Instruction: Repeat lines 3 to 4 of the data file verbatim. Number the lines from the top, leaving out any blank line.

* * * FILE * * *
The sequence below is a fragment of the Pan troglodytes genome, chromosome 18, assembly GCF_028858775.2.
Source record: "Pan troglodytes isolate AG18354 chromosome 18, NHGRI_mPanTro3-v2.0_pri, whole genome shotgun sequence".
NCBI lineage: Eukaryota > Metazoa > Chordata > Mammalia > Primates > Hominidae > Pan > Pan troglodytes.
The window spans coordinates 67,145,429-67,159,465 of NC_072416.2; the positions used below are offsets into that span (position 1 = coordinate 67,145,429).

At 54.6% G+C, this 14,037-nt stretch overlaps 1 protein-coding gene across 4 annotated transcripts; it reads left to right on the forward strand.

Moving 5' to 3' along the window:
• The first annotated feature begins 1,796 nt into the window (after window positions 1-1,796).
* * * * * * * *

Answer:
NCBI lineage: Eukaryota > Metazoa > Chordata > Mammalia > Primates > Hominidae > Pan > Pan troglodytes.
The window spans coordinates 67,145,429-67,159,465 of NC_072416.2; the positions used below are offsets into that span (position 1 = coordinate 67,145,429).